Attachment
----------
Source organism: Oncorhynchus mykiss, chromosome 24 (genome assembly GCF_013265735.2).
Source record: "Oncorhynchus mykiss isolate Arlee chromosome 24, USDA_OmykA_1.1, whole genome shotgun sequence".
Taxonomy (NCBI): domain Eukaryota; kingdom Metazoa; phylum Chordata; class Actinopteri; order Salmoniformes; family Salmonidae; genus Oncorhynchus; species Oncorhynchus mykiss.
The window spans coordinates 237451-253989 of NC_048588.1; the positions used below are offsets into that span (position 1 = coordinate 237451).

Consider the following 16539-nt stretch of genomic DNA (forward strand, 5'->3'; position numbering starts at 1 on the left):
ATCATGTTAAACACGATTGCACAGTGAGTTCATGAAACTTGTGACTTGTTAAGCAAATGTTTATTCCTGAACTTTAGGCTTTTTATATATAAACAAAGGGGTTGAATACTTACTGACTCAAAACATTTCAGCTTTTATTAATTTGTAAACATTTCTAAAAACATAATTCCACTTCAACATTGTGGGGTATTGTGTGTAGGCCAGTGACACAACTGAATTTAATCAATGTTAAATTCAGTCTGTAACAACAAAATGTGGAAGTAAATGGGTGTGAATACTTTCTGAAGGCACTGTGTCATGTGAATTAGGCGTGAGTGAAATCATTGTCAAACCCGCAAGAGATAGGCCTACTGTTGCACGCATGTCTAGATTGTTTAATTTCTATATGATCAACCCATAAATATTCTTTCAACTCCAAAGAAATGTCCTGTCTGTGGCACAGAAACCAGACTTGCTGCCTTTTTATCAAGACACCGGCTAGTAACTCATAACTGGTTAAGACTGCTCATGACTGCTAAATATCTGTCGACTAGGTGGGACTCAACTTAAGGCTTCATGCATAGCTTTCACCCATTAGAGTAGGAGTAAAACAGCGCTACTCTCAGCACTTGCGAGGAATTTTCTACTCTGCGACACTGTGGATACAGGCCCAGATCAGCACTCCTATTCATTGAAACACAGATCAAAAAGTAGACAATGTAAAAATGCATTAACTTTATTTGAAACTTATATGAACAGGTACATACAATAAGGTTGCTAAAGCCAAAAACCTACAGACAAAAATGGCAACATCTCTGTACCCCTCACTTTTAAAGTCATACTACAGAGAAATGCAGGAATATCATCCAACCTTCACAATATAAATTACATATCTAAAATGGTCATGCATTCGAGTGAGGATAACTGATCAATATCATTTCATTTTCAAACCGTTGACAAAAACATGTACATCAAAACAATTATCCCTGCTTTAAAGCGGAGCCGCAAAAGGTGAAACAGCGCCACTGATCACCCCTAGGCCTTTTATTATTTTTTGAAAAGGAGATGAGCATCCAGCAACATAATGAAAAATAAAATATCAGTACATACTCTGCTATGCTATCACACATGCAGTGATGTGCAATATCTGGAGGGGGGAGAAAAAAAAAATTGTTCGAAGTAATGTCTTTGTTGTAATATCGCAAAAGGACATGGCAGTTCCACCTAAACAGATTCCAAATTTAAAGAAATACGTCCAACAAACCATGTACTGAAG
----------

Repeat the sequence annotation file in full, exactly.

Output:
Source organism: Oncorhynchus mykiss, chromosome 24 (genome assembly GCF_013265735.2).
Source record: "Oncorhynchus mykiss isolate Arlee chromosome 24, USDA_OmykA_1.1, whole genome shotgun sequence".
Taxonomy (NCBI): domain Eukaryota; kingdom Metazoa; phylum Chordata; class Actinopteri; order Salmoniformes; family Salmonidae; genus Oncorhynchus; species Oncorhynchus mykiss.
The window spans coordinates 237451-253989 of NC_048588.1; the positions used below are offsets into that span (position 1 = coordinate 237451).

Consider the following 16539-nt stretch of genomic DNA (forward strand, 5'->3'; position numbering starts at 1 on the left):
ATCATGTTAAACACGATTGCACAGTGAGTTCATGAAACTTGTGACTTGTTAAGCAAATGTTTATTCCTGAACTTTAGGCTTTTTATATATAAACAAAGGGGTTGAATACTTACTGACTCAAAACATTTCAGCTTTTATTAATTTGTAAACATTTCTAAAAACATAATTCCACTTCAACATTGTGGGGTATTGTGTGTAGGCCAGTGACACAACTGAATTTAATCAATGTTAAATTCAGTCTGTAACAACAAAATGTGGAAGTAAATGGGTGTGAATACTTTCTGAAGGCACTGTGTCATGTGAATTAGGCGTGAGTGAAATCATTGTCAAACCCGCAAGAGATAGGCCTACTGTTGCACGCATGTCTAGATTGTTTAATTTCTATATGATCAACCCATAAATATTCTTTCAACTCCAAAGAAATGTCCTGTCTGTGGCACAGAAACCAGACTTGCTGCCTTTTTATCAAGACACCGGCTAGTAACTCATAACTGGTTAAGACTGCTCATGACTGCTAAATATCTGTCGACTAGGTGGGACTCAACTTAAGGCTTCATGCATAGCTTTCACCCATTAGAGTAGGAGTAAAACAGCGCTACTCTCAGCACTTGCGAGGAATTTTCTACTCTGCGACACTGTGGATACAGGCCCAGATCAGCACTCCTATTCATTGAAACACAGATCAAAAAGTAGACAATGTAAAAATGCATTAACTTTATTTGAAACTTATATGAACAGGTACATACAATAAGGTTGCTAAAGCCAAAAACCTACAGACAAAAATGGCAACATCTCTGTACCCCTCACTTTTAAAGTCATACTACAGAGAAATGCAGGAATATCATCCAACCTTCACAATATAAATTACATATCTAAAATGGTCATGCATTCGAGTGAGGATAACTGATCAATATCATTTCATTTTCAAACCGTTGACAAAAACATGTACATCAAAACAATTATCCCTGCTTTAAAGCGGAGCCGCAAAAGGTGAAACAGCGCCACTGATCACCCCTAGGCCTTTTATTATTTTTTGAAAAGGAGATGAGCATCCAGCAACATAATGAAAAATAAAATATCAGTACATACTCTGCTATGCTATCACACATGCAGTGATGTGCAATATCTGGAGGGGGGAGAAAAAAAAAATTGTTCGAAGTAATGTCTTTGTTGTAATATCGCAAAAGGACATGGCAGTTCCACCTAAACAGATTCCAAATTTAAAGAAATACGTCCAACAAACCATGTACTGAAG